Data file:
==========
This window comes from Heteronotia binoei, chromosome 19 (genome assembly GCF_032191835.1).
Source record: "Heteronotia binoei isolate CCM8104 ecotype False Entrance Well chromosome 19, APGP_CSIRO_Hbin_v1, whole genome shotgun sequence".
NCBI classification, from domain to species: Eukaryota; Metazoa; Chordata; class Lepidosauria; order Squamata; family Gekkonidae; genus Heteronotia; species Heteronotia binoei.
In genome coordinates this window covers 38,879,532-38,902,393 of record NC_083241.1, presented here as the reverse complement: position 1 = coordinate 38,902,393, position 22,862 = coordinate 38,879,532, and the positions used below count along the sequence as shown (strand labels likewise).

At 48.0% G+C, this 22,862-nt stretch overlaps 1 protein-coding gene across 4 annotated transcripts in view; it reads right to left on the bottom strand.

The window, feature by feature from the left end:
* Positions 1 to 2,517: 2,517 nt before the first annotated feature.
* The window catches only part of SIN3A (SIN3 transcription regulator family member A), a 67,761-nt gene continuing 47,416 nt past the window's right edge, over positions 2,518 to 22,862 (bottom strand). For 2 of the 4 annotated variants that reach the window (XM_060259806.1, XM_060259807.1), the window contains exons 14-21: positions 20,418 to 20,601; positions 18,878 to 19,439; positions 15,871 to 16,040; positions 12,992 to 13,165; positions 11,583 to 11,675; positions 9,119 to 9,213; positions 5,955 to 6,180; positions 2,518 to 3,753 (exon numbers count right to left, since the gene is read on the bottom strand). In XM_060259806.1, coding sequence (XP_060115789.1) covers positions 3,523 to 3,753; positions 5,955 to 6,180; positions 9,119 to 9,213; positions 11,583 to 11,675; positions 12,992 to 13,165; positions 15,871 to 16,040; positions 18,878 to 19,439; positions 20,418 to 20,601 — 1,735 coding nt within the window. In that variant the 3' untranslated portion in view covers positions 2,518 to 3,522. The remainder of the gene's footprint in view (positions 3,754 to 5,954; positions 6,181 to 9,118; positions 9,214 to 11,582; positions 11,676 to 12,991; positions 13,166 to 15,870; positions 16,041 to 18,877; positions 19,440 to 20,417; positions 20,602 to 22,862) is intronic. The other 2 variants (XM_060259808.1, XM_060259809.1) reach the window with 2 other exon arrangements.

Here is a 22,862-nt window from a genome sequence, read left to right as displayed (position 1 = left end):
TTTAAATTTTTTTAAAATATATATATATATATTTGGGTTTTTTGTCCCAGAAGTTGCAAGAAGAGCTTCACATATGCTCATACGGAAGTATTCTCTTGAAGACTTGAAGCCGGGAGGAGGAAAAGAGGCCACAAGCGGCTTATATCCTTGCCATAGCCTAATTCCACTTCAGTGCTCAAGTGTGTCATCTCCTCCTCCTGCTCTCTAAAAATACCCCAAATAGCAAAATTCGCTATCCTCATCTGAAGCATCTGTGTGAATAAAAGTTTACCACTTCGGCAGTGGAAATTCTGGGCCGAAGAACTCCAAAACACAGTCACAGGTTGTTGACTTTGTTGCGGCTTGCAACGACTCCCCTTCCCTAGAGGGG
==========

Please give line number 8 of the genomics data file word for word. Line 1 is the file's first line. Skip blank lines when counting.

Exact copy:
* The window catches only part of SIN3A (SIN3 transcription regulator family member A), a 67,761-nt gene continuing 47,416 nt past the window's right edge, over positions 2,518 to 22,862 (bottom strand). For 2 of the 4 annotated variants that reach the window (XM_060259806.1, XM_060259807.1), the window contains exons 14-21: positions 20,418 to 20,601; positions 18,878 to 19,439; positions 15,871 to 16,040; positions 12,992 to 13,165; positions 11,583 to 11,675; positions 9,119 to 9,213; positions 5,955 to 6,180; positions 2,518 to 3,753 (exon numbers count right to left, since the gene is read on the bottom strand). In XM_060259806.1, coding sequence (XP_060115789.1) covers positions 3,523 to 3,753; positions 5,955 to 6,180; positions 9,119 to 9,213; positions 11,583 to 11,675; positions 12,992 to 13,165; positions 15,871 to 16,040; positions 18,878 to 19,439; positions 20,418 to 20,601 — 1,735 coding nt within the window. In that variant the 3' untranslated portion in view covers positions 2,518 to 3,522. The remainder of the gene's footprint in view (positions 3,754 to 5,954; positions 6,181 to 9,118; positions 9,214 to 11,582; positions 11,676 to 12,991; positions 13,166 to 15,870; positions 16,041 to 18,877; positions 19,440 to 20,417; positions 20,602 to 22,862) is intronic. The other 2 variants (XM_060259808.1, XM_060259809.1) reach the window with 2 other exon arrangements.